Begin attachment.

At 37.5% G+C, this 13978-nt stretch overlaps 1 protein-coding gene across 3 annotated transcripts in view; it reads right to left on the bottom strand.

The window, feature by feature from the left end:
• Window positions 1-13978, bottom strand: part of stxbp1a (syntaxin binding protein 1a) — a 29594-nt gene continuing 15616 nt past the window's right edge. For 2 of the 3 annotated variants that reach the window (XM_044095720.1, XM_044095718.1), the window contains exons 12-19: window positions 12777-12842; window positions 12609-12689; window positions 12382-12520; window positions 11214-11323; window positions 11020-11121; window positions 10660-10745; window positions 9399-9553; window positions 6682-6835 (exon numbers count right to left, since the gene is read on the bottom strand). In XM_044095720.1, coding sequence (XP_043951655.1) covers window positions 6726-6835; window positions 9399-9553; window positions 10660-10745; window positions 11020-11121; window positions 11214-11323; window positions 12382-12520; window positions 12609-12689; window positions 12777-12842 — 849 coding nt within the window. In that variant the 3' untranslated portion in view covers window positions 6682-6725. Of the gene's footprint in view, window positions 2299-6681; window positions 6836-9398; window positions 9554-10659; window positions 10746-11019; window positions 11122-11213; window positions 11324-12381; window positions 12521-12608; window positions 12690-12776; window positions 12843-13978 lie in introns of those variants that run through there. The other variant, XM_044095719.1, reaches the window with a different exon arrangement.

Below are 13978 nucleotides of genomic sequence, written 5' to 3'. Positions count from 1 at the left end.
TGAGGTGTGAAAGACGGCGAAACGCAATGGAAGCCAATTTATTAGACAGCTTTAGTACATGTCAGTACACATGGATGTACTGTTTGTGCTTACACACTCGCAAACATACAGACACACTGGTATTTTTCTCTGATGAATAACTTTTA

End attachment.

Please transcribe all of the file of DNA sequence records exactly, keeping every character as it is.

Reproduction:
At 37.5% G+C, this 13978-nt stretch overlaps 1 protein-coding gene across 3 annotated transcripts in view; it reads right to left on the bottom strand.

The window, feature by feature from the left end:
• Window positions 1-13978, bottom strand: part of stxbp1a (syntaxin binding protein 1a) — a 29594-nt gene continuing 15616 nt past the window's right edge. For 2 of the 3 annotated variants that reach the window (XM_044095720.1, XM_044095718.1), the window contains exons 12-19: window positions 12777-12842; window positions 12609-12689; window positions 12382-12520; window positions 11214-11323; window positions 11020-11121; window positions 10660-10745; window positions 9399-9553; window positions 6682-6835 (exon numbers count right to left, since the gene is read on the bottom strand). In XM_044095720.1, coding sequence (XP_043951655.1) covers window positions 6726-6835; window positions 9399-9553; window positions 10660-10745; window positions 11020-11121; window positions 11214-11323; window positions 12382-12520; window positions 12609-12689; window positions 12777-12842 — 849 coding nt within the window. In that variant the 3' untranslated portion in view covers window positions 6682-6725. Of the gene's footprint in view, window positions 2299-6681; window positions 6836-9398; window positions 9554-10659; window positions 10746-11019; window positions 11122-11213; window positions 11324-12381; window positions 12521-12608; window positions 12690-12776; window positions 12843-13978 lie in introns of those variants that run through there. The other variant, XM_044095719.1, reaches the window with a different exon arrangement.

Below are 13978 nucleotides of genomic sequence, written 5' to 3'. Positions count from 1 at the left end.
TGAGGTGTGAAAGACGGCGAAACGCAATGGAAGCCAATTTATTAGACAGCTTTAGTACATGTCAGTACACATGGATGTACTGTTTGTGCTTACACACTCGCAAACATACAGACACACTGGTATTTTTCTCTGATGAATAACTTTTA